Study: Did Competition Shorten Lives Of The Great Composers?

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“Their analysis suggests being forced to fight for status and recognition—not to mention commissions, performances, and pupils—took a physical toll on these artists. It provides evidence that the stress of competition—particularly among fellow composers living in the same city—literally took years off their lives.”

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More Forensic Psychiatry About The Crazed Wife-Murdering Composer

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Dr. Ruth McAllister looks at contemporary testimony about Gesualdo and his relationships with others, including his second wife, a rival composer, musicians employed by someone else whom he dressed down to their faces, a former mistress tried for witchcraft, and one of his uncles, St. Carlo Borromeo.

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The Film Scholar Who Tracked Down And Archived Decades Of African American Films

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“Seeking visual representations of black people in the late 19th and early 20th centuries, [Phyllis Klotman] learned of the existence of a body of work — long scattered, little known and unpreserved — by early black filmmakers. She traveled the country, scouring attics and cellars and museum vaults, assembling a collection of films by and about African-Americans. Many had survived only in fragments.”

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The Woman Who’s Changing The Face Of Comedy

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“By the time Jones finishes reading a script, she already has ideas about which actors might be right for the roles—and who can handle the pressure of constantly improvising during the eighty-hour workweek that shooting a television comedy often requires. But she also likes the surprise of the unknown.”

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Critic Andrew Porter Dies At 86

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“Among an unusually wide range of pursuits, Porter is perhaps best known in the United States for a two-decade stint as music critic of The New Yorker that concluded in 1992. He often took readers on expansive routes to his main subjects.”

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The Rise And Fall Of Thomas Kinkade

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“It was Thom’s favorite subject: world domination. The excitement of planning, of dreaming, of bringing vision to life. And it wasn’t because of the money. It was because he believed God had a special purpose for him, and that was to influence people through his paintings. He thought that with his paintings, he would change the world.”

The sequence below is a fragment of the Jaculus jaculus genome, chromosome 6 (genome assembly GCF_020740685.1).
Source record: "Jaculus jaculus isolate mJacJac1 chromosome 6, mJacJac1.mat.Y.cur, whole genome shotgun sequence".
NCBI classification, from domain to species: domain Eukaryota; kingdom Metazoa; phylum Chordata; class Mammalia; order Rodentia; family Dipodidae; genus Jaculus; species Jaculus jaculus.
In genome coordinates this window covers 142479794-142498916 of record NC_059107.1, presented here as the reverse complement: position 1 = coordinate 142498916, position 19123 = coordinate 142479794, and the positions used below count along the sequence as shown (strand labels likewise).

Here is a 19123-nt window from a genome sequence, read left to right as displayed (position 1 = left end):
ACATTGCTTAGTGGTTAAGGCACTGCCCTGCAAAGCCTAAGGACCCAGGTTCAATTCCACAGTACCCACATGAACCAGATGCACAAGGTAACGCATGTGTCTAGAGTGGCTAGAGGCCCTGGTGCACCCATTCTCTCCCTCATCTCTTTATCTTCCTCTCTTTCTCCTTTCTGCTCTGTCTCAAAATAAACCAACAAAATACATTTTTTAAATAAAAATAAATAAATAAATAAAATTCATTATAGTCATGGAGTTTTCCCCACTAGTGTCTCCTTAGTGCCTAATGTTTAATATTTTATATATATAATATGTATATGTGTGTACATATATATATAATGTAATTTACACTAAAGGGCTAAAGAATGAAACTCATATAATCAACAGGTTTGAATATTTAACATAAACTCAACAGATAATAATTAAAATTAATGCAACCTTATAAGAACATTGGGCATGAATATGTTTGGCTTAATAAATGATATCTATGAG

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Talent War Breaks Out In Hollywood As Agents Defect

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There was a flurry of activity inside CAA’s offices, known around town as the “Death Star,” on Wednesday. Agents were stunned by the velocity of the turnover, according to people at CAA who could not speak publicly. They said the large-scale relocation came with no warning to management, and even assistants turned up to work with no bosses to tend to.

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Miriam Bienstock, 92, Co-Founder Of Atlantic Records

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“One of very few women in the record business at the time, Ms. Bienstock earned a reputation not only for toughness – her son, Robert, acknowledged in a eulogy for his mother that many of the businessmen she dealt with called her ‘Dragon Lady’ – but also for efficiency and for the kind of shrewd rule-skirting that the record business of the day required.”

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Mary Clarke, Doyenne Of London Dance Critics, Dead At 91

Mary Clarke in her office at the Dancing Times.

“An article in Dancing Times in December 1943 eventually led to her editing that journal for 45 years, and to serving as the Guardian‘s dance critic for 17 years. There were books, too, and she became one of the most influential writers on dance during the second half of the 20th century.”

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They Dug Up Richard III’s Bones – Why Not Shakespeare’s, Too? Here’s Why Not

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“Inspired by the revelations about Richard III, recently liberated from a car park in Leicester, professor Francis Thackeray of Wits University, in Johannesburg, claims he is ‘very interested by the possibility’ of subjecting Shakespeare to the same treatment.” Andrew Dickson explains why he thinks that wouldn’t be worthwhile. (And no, it’s not the curse.)

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America’s Most Prolific (And Generous) Art Forger

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“It obviously isn’t a crime to give a picture to a museum, and they treated me like royalty. One thing led to another, and I kept doing it for 30 years,” says Mark Landis, one of the most prolific art forgers in US history.

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Tony Award-Winning Director Gene Saks Dead At 93

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While his career in both theater and movies included such hits as Mame, Same Time Next Year and I Love My Wife, Saks was best known for a long series of collaborations (stage and screen) with Neil Simon, from Barefoot in the Park and The Odd Couple through to the “Brighton Beach Trilogy.”